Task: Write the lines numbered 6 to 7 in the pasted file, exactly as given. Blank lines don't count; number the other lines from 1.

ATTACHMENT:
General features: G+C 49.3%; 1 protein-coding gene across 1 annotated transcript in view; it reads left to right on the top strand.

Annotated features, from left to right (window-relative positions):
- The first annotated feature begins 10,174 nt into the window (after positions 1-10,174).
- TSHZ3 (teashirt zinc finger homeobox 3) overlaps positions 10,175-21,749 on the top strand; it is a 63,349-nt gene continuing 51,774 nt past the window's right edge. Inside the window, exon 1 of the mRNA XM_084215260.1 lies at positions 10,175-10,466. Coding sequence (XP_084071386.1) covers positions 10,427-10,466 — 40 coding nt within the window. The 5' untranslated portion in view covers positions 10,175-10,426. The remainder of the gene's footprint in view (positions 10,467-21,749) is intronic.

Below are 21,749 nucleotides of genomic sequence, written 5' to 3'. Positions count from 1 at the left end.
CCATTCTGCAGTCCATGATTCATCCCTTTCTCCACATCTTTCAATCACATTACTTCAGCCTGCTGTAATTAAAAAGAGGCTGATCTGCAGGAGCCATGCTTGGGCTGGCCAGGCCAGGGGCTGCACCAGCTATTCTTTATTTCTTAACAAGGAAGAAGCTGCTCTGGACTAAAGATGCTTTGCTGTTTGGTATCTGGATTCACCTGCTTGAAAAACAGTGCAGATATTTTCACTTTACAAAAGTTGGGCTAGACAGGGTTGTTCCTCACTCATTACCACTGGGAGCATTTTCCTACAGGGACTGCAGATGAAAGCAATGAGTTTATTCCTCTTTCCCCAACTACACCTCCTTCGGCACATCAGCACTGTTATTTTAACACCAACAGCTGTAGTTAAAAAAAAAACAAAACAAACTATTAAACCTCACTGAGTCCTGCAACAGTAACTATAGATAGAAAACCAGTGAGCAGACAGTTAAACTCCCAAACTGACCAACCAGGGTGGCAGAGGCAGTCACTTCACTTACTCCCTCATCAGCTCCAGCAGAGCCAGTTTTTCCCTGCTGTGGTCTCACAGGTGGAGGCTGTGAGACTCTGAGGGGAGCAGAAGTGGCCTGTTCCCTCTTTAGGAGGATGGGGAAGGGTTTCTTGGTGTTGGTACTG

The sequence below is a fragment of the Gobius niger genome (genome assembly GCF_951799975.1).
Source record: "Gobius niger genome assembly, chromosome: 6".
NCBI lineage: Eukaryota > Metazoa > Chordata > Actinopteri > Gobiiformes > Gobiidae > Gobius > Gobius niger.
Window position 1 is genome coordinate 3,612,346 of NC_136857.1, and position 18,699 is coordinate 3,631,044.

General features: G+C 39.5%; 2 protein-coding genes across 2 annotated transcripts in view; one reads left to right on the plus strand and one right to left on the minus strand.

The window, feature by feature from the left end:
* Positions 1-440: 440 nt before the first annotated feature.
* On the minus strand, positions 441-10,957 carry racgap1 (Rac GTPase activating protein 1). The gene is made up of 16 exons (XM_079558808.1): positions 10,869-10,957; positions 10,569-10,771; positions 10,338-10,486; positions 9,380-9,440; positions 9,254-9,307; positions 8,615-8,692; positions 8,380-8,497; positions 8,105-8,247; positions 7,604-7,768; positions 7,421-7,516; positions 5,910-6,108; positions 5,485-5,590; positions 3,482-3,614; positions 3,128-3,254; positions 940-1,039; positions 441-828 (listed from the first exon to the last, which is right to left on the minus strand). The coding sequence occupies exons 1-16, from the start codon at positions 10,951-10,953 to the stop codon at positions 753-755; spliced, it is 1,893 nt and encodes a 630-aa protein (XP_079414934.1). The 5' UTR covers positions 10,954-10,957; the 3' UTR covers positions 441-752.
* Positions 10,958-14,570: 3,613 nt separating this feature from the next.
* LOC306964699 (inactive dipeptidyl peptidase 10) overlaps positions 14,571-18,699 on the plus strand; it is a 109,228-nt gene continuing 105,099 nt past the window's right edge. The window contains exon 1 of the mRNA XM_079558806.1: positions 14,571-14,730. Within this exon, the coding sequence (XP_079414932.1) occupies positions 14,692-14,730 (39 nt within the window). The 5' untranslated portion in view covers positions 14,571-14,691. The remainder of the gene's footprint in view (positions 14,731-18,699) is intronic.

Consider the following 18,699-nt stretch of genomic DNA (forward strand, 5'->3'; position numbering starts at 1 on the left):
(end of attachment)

CCATTCTGCAGTCCATGATTCATCCCTTTCTCCACATCTTTCAATCACATTACTTCAGCCTGCTGTAATTAAAAAGAGGCTGATCTGCAGGAGCCATGCTTGGGCTGGCCAGGCCAGGGGCTGCACCAGCTATTCTTTATTTCTTAACAAGGAAGAAGCTGCTCTGGACTAAAGATGCTTTGCTGTTTGGTATCTGGATTCACCTGCTTGAAAAACAGTGCAGATATTTTCACTTTACAAAAGTTGGGCTAGACAGGGTTGTTCCTCACTCATTACCACTGGGAGCATTTTCCTACAGGGACTGCAGATGAAAGCAATGAGTTTATTCCTCTTTCCCCAACTACACCTCCTTCGGCACATCAGCACTGTTATTTTAACACCAACAGCTGTAGTTAAAAAAAAAACAAAACAAACTATTAAACCTCACTGAGTCCTGCAACAGTAACTATAGATAGAAAACCAGTGAGCAGACAGTTAAACTCCCAAACTGACCAACCAGGGTGGCAGAGGCAGTCACTTCACTTACTCCCTCATCAGCTCCAGCAGAGCCAGTTTTTCCCTGCTGTGGTCTCACAGGTGGAGGCTGTGAGACTCTGAGGGGAGCAGAAGTGGCCTGTTCCCTCTTTAGGAGGATGGGGAAGGGTTTCTTGGTGTTGGTACTG

The sequence below is a fragment of the Gobius niger genome (genome assembly GCF_951799975.1).